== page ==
The pottery recovered from Area 3 ranges in date from the Bronze Age (c2500 to c700BC) to the Late Medieval period (1300 to 1500AD) with occasional pieces of pottery also dating to the modern period. The pottery assemblage from the Bronze Age comprises thin wall fragments suggesting that the vessels were small-sized with extant wall thicknesses of 4-9mm. One sherd is from the basal area of a pot that may have had a slight foot. The assemblage is likely to have a domestic use as indicated by soot accretions on the inside of one vessel. One fragment appears to be from a mould fragment and was found in the primary fill of the sub-rectangular house Feature 1. The mould fragment does not have extant metal residues but the curvature is similar to mould fragments from Bronze Age metal-production sites such as Lough Gur, Co. Limerick and Dun Aonghusa, Aran Islands (Cleary 1995). During the Bronze Age clay moulds were used for casting a variety of bronze artefacts such as axes, knives and daggers. The presence of a mould at the site may suggest that smelting technology may have been conducted by the occupants of the site. Clay mould fragments dating to the Late Bronze Age have been discovered during excavations at Rathgall hillfort Co. Wicklow (Kelly 1989, 159). Further metal working activity is possible from the baked clay and slag items found at the site. However the material is not extensive enough to suggest that this activity occurred at the site and may have taken place nearby.
Several unidentified worked bone objects were found during the excavation of Area 3 and were all from the fill of a large pit feature, which also contained other unworked animal bone and the skeletal remains of a dog. Further worked bone objects were found which consisted of a worked pig metacarpal fragment with a circular perforation and a worked metatarsal from a sheep or a goat which may have been intended for use as a bone handle. These bone objects represent a continuity of industry at the site in terms of manufacturing of bone into objects from as early as the Bronze Age to the Late Medieval period.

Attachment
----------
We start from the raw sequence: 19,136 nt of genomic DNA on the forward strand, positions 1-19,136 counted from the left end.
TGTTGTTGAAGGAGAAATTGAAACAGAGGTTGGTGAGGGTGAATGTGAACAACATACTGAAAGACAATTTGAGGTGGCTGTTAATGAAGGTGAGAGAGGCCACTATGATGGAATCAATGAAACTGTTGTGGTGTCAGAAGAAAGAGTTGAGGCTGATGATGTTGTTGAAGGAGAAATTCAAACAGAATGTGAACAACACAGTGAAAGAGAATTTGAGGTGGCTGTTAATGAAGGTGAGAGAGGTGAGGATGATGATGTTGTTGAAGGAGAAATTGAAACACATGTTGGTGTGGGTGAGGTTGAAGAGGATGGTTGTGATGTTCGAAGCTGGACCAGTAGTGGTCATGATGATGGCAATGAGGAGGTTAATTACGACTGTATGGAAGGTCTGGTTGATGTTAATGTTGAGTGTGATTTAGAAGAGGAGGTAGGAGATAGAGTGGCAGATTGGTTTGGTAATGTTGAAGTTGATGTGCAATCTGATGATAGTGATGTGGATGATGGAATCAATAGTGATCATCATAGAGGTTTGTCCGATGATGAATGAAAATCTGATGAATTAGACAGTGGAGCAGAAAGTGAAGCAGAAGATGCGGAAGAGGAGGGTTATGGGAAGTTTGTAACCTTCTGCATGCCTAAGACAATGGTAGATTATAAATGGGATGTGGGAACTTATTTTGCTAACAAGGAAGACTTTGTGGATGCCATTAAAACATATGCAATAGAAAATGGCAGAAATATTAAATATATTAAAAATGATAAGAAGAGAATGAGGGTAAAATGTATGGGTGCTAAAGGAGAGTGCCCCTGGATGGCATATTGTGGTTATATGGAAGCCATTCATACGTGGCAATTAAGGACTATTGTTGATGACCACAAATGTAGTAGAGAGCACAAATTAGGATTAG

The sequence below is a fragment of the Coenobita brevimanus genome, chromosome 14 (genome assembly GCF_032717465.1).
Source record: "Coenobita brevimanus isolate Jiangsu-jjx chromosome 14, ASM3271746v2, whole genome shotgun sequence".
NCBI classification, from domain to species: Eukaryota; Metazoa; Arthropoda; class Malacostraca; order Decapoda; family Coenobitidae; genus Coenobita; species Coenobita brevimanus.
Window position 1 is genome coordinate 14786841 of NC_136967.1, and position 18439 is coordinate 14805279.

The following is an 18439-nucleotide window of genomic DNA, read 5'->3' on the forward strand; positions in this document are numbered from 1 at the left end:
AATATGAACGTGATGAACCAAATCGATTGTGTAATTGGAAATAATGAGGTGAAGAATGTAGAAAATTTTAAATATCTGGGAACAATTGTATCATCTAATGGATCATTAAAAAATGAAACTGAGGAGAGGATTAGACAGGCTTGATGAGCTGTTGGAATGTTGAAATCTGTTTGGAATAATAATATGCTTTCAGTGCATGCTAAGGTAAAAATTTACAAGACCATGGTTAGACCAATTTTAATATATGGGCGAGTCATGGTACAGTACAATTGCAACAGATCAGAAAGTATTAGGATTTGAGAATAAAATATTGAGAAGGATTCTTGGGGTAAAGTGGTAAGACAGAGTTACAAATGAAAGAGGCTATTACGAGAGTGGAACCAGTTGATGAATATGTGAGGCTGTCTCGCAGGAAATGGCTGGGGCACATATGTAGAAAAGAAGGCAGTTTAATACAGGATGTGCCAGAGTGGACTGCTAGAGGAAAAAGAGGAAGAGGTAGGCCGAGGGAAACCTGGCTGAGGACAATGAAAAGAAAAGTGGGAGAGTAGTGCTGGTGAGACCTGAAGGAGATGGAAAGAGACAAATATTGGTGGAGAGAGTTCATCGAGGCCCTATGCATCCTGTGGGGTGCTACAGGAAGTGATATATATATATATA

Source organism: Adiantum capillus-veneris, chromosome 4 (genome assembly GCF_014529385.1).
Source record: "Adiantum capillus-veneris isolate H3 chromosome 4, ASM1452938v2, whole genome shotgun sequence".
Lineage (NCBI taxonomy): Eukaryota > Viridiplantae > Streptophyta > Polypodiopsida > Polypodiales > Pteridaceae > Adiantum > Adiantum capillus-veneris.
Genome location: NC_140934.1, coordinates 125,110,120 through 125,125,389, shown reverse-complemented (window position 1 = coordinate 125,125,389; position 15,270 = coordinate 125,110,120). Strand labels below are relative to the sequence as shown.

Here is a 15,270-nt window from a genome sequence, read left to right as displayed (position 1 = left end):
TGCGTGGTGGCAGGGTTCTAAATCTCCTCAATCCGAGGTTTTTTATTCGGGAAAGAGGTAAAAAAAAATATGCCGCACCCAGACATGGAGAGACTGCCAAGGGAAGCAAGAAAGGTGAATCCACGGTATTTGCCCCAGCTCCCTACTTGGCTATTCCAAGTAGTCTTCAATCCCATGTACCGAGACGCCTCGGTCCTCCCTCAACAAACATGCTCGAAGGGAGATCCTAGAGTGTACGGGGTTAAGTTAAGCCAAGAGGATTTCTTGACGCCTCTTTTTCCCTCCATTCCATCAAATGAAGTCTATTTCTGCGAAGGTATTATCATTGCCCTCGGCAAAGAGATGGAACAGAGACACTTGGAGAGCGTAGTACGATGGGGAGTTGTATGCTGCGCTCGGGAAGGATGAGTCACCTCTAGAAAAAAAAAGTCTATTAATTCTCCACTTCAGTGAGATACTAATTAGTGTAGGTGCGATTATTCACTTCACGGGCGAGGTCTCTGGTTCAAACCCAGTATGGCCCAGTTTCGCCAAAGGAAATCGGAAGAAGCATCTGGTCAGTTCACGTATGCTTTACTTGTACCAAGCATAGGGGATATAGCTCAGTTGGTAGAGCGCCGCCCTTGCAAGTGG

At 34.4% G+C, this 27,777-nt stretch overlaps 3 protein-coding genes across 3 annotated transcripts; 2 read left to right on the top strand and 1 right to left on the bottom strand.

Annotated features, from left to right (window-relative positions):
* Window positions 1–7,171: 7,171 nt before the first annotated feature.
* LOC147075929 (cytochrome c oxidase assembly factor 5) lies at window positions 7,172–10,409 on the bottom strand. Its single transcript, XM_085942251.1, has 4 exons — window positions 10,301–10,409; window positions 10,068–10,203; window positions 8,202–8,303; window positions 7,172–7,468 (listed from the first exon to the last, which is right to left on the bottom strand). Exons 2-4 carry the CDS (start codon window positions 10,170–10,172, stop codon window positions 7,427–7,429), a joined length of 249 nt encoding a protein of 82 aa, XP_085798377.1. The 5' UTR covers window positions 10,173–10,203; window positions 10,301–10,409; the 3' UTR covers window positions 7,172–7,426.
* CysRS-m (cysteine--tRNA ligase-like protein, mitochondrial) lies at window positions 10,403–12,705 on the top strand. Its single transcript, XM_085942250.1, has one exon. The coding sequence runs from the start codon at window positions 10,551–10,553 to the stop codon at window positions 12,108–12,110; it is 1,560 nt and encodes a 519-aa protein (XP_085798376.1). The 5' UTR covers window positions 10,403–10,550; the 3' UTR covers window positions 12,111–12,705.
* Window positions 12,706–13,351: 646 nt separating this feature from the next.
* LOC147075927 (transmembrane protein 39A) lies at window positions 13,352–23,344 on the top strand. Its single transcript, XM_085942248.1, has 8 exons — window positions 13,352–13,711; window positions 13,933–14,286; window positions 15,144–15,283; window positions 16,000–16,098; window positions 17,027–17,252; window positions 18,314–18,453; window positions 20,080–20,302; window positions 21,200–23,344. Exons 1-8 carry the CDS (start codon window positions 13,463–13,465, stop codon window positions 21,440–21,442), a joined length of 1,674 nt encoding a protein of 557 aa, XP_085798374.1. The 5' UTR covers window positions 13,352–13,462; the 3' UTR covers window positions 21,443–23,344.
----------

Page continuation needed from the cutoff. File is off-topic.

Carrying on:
An iron knife was found during the excavation of a large pit in the basal fill. This knife consisted of a thin metal blade which was likely to have been used as a domestic knife which would have had a wooden or bone handle attached. At Baronstown Co. Meath excavations revealed a circular ringfort dating to the Early Medieval period, amongst the finds uncovered at the site were several iron knives. At Cabinteely Co. Dublin a large pre-Norman enclosed cemetery was excavated, the sequence of burial took place from the 5th/6th century to the 11th/12th century AD. Amongst the finds discovered directly in association with these burials were a number of iron knives. Excavations at The Old Orchard Inn in Rathfarnham Co. Dublin revealed the site of a possible ecclesiastical site enclosed by a palisade enclosure. This early medieval phase of occupation was followed by the use of the site for burial purposes. The site was subsequently used again for occupation in perhaps the 12th or 13th century AD.
Iron knives were found in the palisade trench as well as a large amount of animal bone, a penannular brooch terminal, and a ‘pig fibula’ pin suggesting occupation of a domestic nature for the earlier phase of occupation. An iron knife, identical to the one found at Pairc an Clochar, was discovered during excavations at an Early Medieval enclosed settlement at Faughart Lower Co. Louth in advance of A1/N1 Newry to Dundalk road. The site consisted of a double ditched enclosure which expanded into an ecclesiastical cashel or stone fort, later the site was used for burial during the 5th to 6th centuries AD.